Battle of Saint George

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Battle of Saint George
Part of the Byzantine–Frankish conflicts of the Frankokratia
Peloponnese Middle Ages map-en.svg
Map of the Peloponnese (Morea) in the Middle Ages.
Date9 September 1320[1]
Location
Result Byzantine victory
Territorial
changes
Arcadia firmly under Byzantine control
Belligerents
Byzantine Empire Principality of Achaea
Commanders and leaders
Andronikos Asen Frederick Trogisio
Bartholomew II Ghisi Surrendered
James of Cyprus, Bishop of Olena Surrendered
Commander of the Teutonic Knights 
Commander of the Knights of St. John
Strength
unknown unknown

The Battle of Saint George took place on 9 September 1320 between the Latin Principality of Achaea and the forces of the Byzantine governor of Mystras, at the fortress of Saint George in Skorta in Arcadia. As a result of the battle, Arcadia, the heartland of the Morea, came firmly under Byzantine control.

Background[edit]

From c. 1315 on, the Latin Principality of Achaea, which controlled most of the Morea (Peloponnese) peninsula in southern Greece, entered a period of instability, as the princely title was disputed by multiple claimants. A Catalan invasion in 1315 in support of the claims of Isabella of Sabran was defeated at the Battle of Manolada in 1316, but Prince Louis of Burgundy died soon after, leaving his title contested between his wife, Matilda of Hainaut, the Angevins of Naples, who as the Principality's liege lords forced her to marry the Angevin John of Gravina, and Louis' brother Odo IV, Duke of Burgundy. An Angevin baillie, Frederick Trogisio, was sent to govern the Principality in 1318, but it was not until 1322 that the matter was settled, with Odo's claims bought by the Angevins and Matilda effectively confined in Naples.[2] In contrast to the turmoils of the Principality of Achaea, the Byzantine province of Mystras, encompassing the southeastern Morea, during the same period (1316–c. 1323) came under the steady and effective governance of Andronikos Asen, a nephew of the Byzantine emperor Andronikos II Palaiologos. A capable leader, Asen pursued the perennial war against Achaea with considerable vigour.[3][4]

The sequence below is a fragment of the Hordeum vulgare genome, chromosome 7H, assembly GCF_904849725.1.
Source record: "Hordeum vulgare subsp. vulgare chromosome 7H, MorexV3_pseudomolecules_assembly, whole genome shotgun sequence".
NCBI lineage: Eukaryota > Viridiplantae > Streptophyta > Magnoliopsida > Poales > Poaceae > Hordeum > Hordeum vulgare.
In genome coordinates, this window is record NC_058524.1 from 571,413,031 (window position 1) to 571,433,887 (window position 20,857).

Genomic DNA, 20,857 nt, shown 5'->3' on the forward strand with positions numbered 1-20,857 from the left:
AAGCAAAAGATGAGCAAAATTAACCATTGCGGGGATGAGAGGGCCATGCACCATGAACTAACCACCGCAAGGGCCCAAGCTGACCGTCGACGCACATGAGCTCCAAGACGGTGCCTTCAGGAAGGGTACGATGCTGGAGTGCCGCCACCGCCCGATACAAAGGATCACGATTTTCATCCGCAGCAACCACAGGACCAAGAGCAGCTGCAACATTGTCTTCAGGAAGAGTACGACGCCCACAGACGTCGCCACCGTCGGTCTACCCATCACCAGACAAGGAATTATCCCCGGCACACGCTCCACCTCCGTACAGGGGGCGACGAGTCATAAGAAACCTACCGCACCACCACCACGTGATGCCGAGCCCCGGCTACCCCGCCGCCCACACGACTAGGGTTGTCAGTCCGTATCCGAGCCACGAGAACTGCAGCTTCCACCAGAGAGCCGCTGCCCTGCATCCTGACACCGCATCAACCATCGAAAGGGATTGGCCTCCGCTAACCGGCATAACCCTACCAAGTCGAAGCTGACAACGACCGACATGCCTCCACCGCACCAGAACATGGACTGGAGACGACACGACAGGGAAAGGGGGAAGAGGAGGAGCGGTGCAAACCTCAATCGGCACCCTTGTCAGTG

Asen's 1320 campaign and the battle at Saint George castle[edit]

According to the French and Aragonese versions of the Chronicle of the Morea, in 1320 Asen launched a campaign into Arcadia, the central region of the Morea, and laid siege to the castle of Saint George in Skorta.[3][4] In response, the baillie Trogisio assembled an army to relieve the castle, calling on the vassals of the principality for assistance: among them were the Bishop of Olena, James of Cyprus, the Grand Constable Bartholomew II Ghisi, and the commanders of the Knights of St. John and of the Teutonic Knights in Achaea.[3]

Learning of the Latins' approach, Asen intensified the siege, and on 9 September, its Greek castellan, Nicoloucho of Patras, surrendered. Taking possession, Asen left the banners of Achaea flying, so as to mislead the relief force. The ruse succeeded, and as the Achaean army approached the castle in the belief that it was still held by their allies and that the Byzantines had abandoned the siege, Asen sprung his trap. The Byzantines were victorious in the battle, and killed many of the Latins, including the commander of the Teutonic Knights. Many others were taken prisoner, including Bartholomew Ghisi and the Bishop of Olena. The latter was immediately set free, while Ghisi and the rest were taken to Constantinople.[3][4]